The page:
Hello. My name is Lucia TuVenEstaEsLaGorditadelPerro Torres. I'm the youngest of 11 siblings, raised in a low-monetary income home with a high-love income family. My parents are migrants from Zacatecas, Mexico. Like the migrant ancestors before them, they traveled through their natural territories to find sustenance and survival for their tribe. We ended up settling in Pacoima, a low income suburb in the east San Fernando Valley that is still slowly giving birth to its own cultural history. My parents brought with them their family, their love, their stories and their traditions.
When I was a kid, snacking on rolled up tortillas and playing with Barbie dolls, I was given what I thought was the most horrid, daunting and traumatic of all nicknames a kid could ever have. When my parents had company, they'd call us all over and present us in the order they could remember... Maurilio, the oldest... Ana, the middle... Salvador, one of the youngest... and me... La Gordita del Perro.
So I'd sigh, shuffle over and shake hands. Angry little thoughts racing through my head "what the hell ama? Why the hell would you call me that?!"
Now, I've met many people with those "ironic" nicknames ... a 6 foot "Shorty," a "Fea" with ridiculous symmetry and the "gordo" that wrapped his belt around his waist twice.
Me though, this little brown-faced kid.... was a really, really fat kid. My mom would snip slits in my sleeves so that my chorizo arms could squeeze through. On Sundays I'd be dressed in ruffles and lace and rolled to church, braids swirling like little propellers... tututututut...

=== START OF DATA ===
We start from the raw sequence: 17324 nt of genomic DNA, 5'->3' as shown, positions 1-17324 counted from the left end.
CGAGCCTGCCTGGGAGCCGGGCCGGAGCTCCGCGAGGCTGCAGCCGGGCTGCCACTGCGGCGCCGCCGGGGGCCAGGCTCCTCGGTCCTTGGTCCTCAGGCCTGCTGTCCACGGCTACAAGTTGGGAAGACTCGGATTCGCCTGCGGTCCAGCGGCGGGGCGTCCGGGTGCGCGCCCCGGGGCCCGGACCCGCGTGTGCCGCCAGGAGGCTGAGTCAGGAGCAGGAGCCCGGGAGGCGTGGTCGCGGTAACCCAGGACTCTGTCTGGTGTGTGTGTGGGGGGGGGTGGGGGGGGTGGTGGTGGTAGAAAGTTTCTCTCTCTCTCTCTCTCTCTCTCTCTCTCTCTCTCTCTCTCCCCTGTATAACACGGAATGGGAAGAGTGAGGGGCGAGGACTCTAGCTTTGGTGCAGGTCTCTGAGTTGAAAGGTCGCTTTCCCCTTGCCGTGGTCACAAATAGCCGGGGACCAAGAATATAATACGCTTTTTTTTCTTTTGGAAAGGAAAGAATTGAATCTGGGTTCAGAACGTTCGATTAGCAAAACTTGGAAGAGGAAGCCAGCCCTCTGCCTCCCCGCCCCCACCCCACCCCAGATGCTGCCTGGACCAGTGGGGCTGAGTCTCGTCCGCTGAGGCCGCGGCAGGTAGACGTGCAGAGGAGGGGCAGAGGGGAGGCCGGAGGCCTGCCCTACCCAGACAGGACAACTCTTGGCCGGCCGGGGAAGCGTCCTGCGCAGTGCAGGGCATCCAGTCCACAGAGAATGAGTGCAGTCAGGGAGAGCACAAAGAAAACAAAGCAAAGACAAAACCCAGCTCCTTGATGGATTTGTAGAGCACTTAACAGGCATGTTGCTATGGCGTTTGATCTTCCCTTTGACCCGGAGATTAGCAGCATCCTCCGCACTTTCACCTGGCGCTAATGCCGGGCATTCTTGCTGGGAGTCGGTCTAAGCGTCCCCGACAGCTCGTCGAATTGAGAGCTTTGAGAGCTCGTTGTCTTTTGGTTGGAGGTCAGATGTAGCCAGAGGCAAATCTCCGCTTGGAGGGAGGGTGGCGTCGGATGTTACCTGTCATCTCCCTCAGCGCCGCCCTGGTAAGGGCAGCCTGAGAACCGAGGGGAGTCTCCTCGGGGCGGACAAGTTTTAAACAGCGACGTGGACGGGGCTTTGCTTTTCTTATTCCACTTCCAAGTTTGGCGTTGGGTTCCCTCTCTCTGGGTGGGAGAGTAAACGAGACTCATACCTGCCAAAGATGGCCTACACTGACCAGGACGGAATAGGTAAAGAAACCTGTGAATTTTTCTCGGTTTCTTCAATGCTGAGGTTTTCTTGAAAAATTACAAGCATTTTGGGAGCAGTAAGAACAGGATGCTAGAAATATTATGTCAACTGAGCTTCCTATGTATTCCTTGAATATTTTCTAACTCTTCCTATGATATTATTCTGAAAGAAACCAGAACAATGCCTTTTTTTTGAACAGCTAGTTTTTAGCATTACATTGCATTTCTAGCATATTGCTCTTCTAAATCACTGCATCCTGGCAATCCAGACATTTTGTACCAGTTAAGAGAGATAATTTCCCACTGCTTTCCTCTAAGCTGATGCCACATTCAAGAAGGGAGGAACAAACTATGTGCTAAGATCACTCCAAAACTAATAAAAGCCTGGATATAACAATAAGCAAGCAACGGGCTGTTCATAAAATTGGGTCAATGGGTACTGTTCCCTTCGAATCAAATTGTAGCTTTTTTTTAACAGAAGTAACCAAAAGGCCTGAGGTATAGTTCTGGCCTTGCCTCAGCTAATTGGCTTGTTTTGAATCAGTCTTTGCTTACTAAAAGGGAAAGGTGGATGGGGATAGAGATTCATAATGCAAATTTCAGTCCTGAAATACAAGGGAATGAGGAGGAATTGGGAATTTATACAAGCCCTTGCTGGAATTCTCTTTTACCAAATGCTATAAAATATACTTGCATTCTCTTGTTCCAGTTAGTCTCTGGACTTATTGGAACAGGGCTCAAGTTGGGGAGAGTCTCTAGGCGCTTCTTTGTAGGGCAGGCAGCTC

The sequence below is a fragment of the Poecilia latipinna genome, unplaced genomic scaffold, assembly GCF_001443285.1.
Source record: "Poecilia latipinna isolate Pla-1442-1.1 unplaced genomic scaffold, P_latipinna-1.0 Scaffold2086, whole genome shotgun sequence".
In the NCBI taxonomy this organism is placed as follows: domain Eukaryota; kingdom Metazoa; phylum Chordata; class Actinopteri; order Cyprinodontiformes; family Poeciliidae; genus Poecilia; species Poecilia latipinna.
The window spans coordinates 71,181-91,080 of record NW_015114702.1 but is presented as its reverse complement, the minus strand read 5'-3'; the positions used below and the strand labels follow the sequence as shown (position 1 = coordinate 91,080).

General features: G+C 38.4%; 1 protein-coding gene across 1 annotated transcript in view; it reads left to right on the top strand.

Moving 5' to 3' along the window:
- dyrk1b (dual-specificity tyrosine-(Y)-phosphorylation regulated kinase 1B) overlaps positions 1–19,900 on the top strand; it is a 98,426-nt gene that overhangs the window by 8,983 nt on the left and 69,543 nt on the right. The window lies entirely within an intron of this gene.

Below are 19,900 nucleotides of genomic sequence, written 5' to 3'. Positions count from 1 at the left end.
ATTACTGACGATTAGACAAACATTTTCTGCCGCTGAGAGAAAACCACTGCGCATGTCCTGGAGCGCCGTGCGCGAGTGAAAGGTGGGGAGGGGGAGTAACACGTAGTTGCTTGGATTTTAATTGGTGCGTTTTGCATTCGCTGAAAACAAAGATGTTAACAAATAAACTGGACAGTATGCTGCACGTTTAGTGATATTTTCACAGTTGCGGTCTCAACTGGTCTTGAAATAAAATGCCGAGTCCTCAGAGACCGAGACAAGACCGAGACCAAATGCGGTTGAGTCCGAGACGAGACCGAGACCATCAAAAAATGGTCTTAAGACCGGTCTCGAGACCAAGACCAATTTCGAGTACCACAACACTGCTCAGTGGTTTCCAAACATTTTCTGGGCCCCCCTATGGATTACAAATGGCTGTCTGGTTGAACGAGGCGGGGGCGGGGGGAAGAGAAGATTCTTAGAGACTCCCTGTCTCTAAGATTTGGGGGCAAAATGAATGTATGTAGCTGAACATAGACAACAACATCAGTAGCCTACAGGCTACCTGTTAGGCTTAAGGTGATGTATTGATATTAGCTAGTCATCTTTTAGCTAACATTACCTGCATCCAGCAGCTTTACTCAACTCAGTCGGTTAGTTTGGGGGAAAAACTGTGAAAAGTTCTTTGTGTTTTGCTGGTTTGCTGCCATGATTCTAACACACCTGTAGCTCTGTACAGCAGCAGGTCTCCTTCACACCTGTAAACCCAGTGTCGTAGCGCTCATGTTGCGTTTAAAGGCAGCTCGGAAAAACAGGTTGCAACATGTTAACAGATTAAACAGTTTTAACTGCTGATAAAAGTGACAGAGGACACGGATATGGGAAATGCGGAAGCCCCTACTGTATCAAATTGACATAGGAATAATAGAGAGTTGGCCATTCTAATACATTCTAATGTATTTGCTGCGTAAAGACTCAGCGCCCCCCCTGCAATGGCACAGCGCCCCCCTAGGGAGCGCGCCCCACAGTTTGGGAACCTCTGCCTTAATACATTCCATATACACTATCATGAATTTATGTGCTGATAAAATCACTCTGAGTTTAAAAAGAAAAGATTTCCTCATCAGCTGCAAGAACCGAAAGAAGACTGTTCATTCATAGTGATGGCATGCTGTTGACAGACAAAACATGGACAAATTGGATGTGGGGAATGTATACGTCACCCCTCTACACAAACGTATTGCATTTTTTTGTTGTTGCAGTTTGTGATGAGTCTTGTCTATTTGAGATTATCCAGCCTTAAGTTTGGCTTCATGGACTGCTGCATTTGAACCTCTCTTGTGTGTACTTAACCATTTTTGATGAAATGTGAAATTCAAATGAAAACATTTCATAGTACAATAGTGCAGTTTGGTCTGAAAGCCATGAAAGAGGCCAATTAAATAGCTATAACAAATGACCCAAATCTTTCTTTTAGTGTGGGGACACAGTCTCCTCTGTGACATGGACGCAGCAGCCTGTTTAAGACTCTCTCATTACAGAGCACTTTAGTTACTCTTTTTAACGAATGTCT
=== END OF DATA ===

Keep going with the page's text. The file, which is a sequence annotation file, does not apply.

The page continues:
So when my mom would say "esta es la Gordita del Perro." I'd bow my head in shame, and take it. Damn. Was it so bad that I was a really fat kid? One that only a dog could love? Images of me in my denim jumper and bare feet sitting outside by the family mutt while everyone ate their mole in a warm kitchen crept into my dreams.
Dang mom, that's cold.
Dang mom, that's cold.
At some point, I became so frustrated by this introduction that I stormed my chunky butt into the kitchen where my mom was making dinner and said "Why do you call me that!? Why do you call me fat in front of everybody?! I know I'm fat!" My mom lovingly called me a tonta and proceeded to explain.
Gorditas del perro meant, of course, last of the batch. The last gordita, as in the delicious little cake we would stuff into our mouths on our road trips to the motherland, that a family would lovingly feed the dog who sat ever so patiently waiting for one to fall to the floor. I was the grand finale.
So she laughed at me, called me tonta again and told me to take out the trash. I passed our hairy little dog, Sheena (yes, as in Sheena Easton... more on this to come, I promise) and smiled knowing that I would never have to sit outside with her while the family ate mole.
Mom doesn't call me "Gordita del Perro" anymore, but "tonta" seems to be an irreplaceable noun in her vocabulary.